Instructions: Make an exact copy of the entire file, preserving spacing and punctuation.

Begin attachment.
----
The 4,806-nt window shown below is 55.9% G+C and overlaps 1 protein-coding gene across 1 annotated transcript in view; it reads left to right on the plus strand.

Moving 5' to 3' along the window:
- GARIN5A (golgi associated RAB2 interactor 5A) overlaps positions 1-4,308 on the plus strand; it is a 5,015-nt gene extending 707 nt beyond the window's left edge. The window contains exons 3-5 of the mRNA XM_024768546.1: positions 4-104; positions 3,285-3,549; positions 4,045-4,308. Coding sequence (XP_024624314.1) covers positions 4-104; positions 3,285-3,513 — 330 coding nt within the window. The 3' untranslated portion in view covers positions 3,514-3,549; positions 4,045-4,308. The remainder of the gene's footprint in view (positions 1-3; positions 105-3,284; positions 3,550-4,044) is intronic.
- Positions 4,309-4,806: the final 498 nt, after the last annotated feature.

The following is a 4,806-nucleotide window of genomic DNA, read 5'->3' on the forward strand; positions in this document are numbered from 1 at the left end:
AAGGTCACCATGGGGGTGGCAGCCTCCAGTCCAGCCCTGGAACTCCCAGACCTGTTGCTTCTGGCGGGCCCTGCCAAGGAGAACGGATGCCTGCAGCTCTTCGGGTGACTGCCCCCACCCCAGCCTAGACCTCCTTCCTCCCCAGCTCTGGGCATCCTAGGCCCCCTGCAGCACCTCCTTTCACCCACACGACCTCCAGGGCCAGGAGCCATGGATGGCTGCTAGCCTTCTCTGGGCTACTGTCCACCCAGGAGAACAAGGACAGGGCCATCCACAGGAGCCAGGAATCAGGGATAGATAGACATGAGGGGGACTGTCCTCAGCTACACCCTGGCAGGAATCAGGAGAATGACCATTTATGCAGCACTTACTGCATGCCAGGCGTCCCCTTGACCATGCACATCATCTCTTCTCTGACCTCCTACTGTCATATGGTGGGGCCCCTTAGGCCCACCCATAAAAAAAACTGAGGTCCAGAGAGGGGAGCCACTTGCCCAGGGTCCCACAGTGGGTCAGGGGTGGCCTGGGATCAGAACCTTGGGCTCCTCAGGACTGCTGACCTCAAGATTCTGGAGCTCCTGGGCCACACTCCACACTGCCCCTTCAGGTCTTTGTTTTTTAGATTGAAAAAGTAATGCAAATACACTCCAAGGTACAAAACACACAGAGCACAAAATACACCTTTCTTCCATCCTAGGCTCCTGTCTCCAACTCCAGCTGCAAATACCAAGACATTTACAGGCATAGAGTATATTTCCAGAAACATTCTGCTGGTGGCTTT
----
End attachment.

The 4,806-nt window shown below is 55.9% G+C and overlaps 1 protein-coding gene across 1 annotated transcript in view; it reads left to right on the plus strand.

Moving 5' to 3' along the window:
- GARIN5A (golgi associated RAB2 interactor 5A) overlaps positions 1-4,308 on the plus strand; it is a 5,015-nt gene extending 707 nt beyond the window's left edge. The window contains exons 3-5 of the mRNA XM_024768546.1: positions 4-104; positions 3,285-3,549; positions 4,045-4,308. Coding sequence (XP_024624314.1) covers positions 4-104; positions 3,285-3,513 — 330 coding nt within the window. The 3' untranslated portion in view covers positions 3,514-3,549; positions 4,045-4,308. The remainder of the gene's footprint in view (positions 1-3; positions 105-3,284; positions 3,550-4,044) is intronic.
- Positions 4,309-4,806: the final 498 nt, after the last annotated feature.

The following is a 4,806-nucleotide window of genomic DNA, read 5'->3' on the forward strand; positions in this document are numbered from 1 at the left end:
AAGGTCACCATGGGGGTGGCAGCCTCCAGTCCAGCCCTGGAACTCCCAGACCTGTTGCTTCTGGCGGGCCCTGCCAAGGAGAACGGATGCCTGCAGCTCTTCGGGTGACTGCCCCCACCCCAGCCTAGACCTCCTTCCTCCCCAGCTCTGGGCATCCTAGGCCCCCTGCAGCACCTCCTTTCACCCACACGACCTCCAGGGCCAGGAGCCATGGATGGCTGCTAGCCTTCTCTGGGCTACTGTCCACCCAGGAGAACAAGGACAGGGCCATCCACAGGAGCCAGGAATCAGGGATAGATAGACATGAGGGGGACTGTCCTCAGCTACACCCTGGCAGGAATCAGGAGAATGACCATTTATGCAGCACTTACTGCATGCCAGGCGTCCCCTTGACCATGCACATCATCTCTTCTCTGACCTCCTACTGTCATATGGTGGGGCCCCTTAGGCCCACCCATAAAAAAAACTGAGGTCCAGAGAGGGGAGCCACTTGCCCAGGGTCCCACAGTGGGTCAGGGGTGGCCTGGGATCAGAACCTTGGGCTCCTCAGGACTGCTGACCTCAAGATTCTGGAGCTCCTGGGCCACACTCCACACTGCCCCTTCAGGTCTTTGTTTTTTAGATTGAAAAAGTAATGCAAATACACTCCAAGGTACAAAACACACAGAGCACAAAATACACCTTTCTTCCATCCTAGGCTCCTGTCTCCAACTCCAGCTGCAAATACCAAGACATTTACAGGCATAGAGTATATTTCCAGAAACATTCTGCTGGTGGCTTT